No, this is not a joke...

The King Mengrai Monument, was not actually stop at all, but rather a brief mention from the van (Howard did get some kind of photo of it). That shocked us all in the van.

The next stop was an old Buddhist temple in Chedi Luang, with a nearby pagoda:


"The Golden Triangle" was pretty neat. The meeting point of Myanmar (Burma), Thailand and Laos, "The Golden Triangle" is actually a neat place to visit. We took a quick longboat tour that took us into Laos for about 30 minutes (of course, just to a shopping section). This section was called the "Golden Triangle" because it was the center of the Opium trade. Here's some photos of the "Golden Triangle" from our boat on the Mekong river (please note the Snake whiskey bottles, which have actual snakes and scorpions in them. Apparently, this is the "National drink of Laos"):

The water was incredibly gross, with a strong brown color

Good to the last drop (now with snakes and scorpions in the bottle)
Yes, they make a lot of it
Here's the mother load (the tasting container). They offered us each shots, but we declined (apparently, king cobra and scorpion taste like Chicken, but who knows...)

Myanmar on your left, Laos on your right, Thailand behind you...
Another big buddha...
Howard had a good time with this one... ;-)

After a quick lunch, we headed to the northernmost city in Thailand, Mai Sae, which borders on Myanmar (seemingly, the city's only redeeming quality). We opted not to enter Myanmar due to our time constraints and the recommendation of some locals (apparently, not much to see there for 5 minutes). Here's the border:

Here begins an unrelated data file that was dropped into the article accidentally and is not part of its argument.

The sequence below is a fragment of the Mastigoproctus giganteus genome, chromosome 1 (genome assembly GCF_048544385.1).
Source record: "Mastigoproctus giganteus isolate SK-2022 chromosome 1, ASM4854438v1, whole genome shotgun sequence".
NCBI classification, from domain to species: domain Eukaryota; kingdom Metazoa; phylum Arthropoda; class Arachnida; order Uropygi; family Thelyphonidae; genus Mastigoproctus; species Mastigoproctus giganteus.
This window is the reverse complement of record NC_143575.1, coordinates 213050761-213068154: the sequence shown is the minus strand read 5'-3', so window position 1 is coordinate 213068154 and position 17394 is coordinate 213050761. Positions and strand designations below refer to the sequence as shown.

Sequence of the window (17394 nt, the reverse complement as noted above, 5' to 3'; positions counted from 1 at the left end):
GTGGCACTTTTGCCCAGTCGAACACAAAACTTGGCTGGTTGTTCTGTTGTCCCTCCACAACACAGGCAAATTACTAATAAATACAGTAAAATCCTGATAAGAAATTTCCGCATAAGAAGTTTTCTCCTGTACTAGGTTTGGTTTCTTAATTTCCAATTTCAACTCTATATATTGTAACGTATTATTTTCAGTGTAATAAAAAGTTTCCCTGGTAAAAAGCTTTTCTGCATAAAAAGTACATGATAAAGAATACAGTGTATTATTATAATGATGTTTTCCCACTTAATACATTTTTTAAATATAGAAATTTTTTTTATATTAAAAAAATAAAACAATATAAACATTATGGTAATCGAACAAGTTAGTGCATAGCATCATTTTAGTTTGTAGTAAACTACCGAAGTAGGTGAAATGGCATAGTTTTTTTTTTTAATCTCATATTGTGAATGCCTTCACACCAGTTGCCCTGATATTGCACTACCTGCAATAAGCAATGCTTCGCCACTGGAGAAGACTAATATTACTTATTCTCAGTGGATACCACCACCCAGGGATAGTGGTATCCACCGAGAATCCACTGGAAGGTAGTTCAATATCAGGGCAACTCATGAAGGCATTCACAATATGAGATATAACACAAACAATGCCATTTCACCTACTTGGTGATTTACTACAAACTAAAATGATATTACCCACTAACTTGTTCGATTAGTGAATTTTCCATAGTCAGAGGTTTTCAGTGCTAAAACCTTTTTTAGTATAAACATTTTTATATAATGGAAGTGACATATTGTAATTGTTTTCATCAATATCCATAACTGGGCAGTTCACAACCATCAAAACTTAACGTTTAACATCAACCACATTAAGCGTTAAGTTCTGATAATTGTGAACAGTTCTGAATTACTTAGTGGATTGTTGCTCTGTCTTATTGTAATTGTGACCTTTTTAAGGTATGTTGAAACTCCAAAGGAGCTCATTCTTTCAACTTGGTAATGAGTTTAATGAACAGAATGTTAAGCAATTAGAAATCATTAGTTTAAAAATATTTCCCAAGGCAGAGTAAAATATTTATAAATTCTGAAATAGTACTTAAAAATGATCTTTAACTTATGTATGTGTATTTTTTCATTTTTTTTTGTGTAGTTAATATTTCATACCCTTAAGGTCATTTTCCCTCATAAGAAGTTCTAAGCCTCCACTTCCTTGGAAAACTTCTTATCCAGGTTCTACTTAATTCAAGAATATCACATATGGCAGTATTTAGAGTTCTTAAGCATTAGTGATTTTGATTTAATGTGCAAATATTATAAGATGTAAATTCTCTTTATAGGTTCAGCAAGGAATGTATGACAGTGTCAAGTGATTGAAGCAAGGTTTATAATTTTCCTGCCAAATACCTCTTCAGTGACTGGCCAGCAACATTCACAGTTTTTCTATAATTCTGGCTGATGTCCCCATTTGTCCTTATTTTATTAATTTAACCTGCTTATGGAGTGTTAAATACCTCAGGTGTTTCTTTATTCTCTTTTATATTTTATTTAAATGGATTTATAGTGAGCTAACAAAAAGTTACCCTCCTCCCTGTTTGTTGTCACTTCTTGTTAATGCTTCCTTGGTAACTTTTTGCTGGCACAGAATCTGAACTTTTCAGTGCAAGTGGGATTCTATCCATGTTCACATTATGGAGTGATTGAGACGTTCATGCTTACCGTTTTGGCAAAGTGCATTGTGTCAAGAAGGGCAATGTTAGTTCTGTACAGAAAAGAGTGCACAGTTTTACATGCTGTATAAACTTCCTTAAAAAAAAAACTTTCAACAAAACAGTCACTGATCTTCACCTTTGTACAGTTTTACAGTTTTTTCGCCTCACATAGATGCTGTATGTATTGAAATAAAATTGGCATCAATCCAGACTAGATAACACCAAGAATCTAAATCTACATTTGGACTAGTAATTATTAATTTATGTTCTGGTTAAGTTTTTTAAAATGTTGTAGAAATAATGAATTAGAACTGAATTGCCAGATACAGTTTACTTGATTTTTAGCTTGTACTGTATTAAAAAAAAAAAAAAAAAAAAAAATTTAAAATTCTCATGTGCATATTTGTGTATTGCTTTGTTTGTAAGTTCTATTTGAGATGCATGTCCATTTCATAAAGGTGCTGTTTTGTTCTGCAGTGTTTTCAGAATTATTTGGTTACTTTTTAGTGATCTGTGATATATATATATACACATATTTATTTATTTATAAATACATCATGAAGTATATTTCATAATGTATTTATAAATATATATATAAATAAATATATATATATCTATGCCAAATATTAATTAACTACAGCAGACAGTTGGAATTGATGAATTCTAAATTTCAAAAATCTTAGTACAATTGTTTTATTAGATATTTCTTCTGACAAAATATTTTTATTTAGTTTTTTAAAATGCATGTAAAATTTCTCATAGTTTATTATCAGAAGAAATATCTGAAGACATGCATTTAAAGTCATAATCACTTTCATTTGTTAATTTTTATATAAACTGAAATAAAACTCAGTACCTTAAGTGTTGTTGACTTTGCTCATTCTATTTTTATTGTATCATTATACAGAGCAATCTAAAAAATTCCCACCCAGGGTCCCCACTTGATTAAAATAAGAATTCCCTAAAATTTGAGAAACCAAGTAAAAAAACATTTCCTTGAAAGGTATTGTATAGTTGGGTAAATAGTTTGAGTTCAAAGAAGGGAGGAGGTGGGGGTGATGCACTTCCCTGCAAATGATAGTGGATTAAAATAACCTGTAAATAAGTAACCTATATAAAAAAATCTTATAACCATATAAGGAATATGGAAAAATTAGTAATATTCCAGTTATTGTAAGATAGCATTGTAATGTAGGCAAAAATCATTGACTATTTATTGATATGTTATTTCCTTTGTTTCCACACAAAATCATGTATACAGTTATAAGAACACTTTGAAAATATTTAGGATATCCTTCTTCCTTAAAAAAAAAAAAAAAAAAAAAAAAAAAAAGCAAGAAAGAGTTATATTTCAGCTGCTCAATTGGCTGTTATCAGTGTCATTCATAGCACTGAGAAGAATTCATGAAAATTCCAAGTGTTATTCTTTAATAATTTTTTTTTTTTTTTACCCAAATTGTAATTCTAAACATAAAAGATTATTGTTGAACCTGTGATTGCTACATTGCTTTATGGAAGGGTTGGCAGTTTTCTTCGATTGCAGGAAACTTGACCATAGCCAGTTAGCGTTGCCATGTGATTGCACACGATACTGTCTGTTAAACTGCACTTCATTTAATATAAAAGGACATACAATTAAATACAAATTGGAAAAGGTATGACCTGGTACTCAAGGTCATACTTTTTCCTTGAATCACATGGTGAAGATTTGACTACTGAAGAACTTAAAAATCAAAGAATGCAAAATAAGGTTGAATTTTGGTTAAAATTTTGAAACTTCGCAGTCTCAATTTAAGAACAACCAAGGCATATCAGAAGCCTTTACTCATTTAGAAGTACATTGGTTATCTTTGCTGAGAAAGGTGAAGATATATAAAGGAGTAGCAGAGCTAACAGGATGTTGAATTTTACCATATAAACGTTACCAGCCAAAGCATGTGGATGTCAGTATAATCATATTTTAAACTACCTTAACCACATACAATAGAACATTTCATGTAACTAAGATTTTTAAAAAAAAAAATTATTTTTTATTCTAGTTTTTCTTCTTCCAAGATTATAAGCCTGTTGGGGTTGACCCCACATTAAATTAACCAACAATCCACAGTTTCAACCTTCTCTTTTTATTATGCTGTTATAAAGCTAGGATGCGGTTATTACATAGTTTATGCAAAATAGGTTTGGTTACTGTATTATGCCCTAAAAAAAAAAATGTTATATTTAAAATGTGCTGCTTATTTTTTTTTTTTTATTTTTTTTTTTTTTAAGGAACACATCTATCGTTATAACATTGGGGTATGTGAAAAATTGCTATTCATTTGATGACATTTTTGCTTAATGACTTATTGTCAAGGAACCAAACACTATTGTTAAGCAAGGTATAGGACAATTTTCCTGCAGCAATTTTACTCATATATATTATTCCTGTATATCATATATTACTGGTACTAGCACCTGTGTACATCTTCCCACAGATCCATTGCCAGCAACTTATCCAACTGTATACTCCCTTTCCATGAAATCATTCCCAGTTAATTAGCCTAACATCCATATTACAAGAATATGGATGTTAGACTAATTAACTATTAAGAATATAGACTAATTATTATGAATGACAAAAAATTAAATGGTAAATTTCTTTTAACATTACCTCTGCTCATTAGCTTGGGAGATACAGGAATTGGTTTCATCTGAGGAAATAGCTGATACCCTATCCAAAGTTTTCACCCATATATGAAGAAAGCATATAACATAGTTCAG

After that, we grabbed a quick lunch, then headed over to two local villages. Here too, it was a bit strange, but for a different reason. The two sites were quite poor, and the locals were asking for money. It was really awkward and kind of shameful for the tourist company to take us to these places (unknowingly). What can I say...

That night, we headed to the Night Market and grabbed some Thai food (Pad thai for 30 baht or $1usd)...

The next few days, we relaxed and took in the scenery of Chiang Mai. Specifically, on Friday we visited the Phra That Doi Suthep, another Buddhist temple on top of a mountain in the Northwestern part of Chiang Mai, above the Chiang Mai Zoo. We travelled by tuk tuk to the zoo, then picked up a bus that took us up the mountain. There are 300 steps from the top of the mountain to the temple, with an amazing staircase covered in beautiful stones and designs. Here's some photos of the site:



After we walked the site for a while, Howard and I found a food stand selling lots of products in a waffle, including bananas and hot dogs. We opted for banana waffle sticks, which were amazing:

After the bananas, we took a tuk tuk to the shopping mall for some R&R. We ended up watching "The Simpsons Movie" for 120 baht per person (~$4 USD) and another 100 baht for soda and popcorn (coming in three varieties: original, sweet and cheese). At the opening, we caught an amazing Pepsi commercial as well as several hilarious local commercials. Additionally, during coming attractions, they play a video in honor of the king, during which the entire crowd stands. It was pretty cool... As for the movie, it was just OK...

The next evening, we went back to the theatre and took in "The Bourne Ultimatum". Also, a good time... We then hit up some local bars and shops at the Night Market.

The next morning, we would fly to Singapore, our last stop on this journey...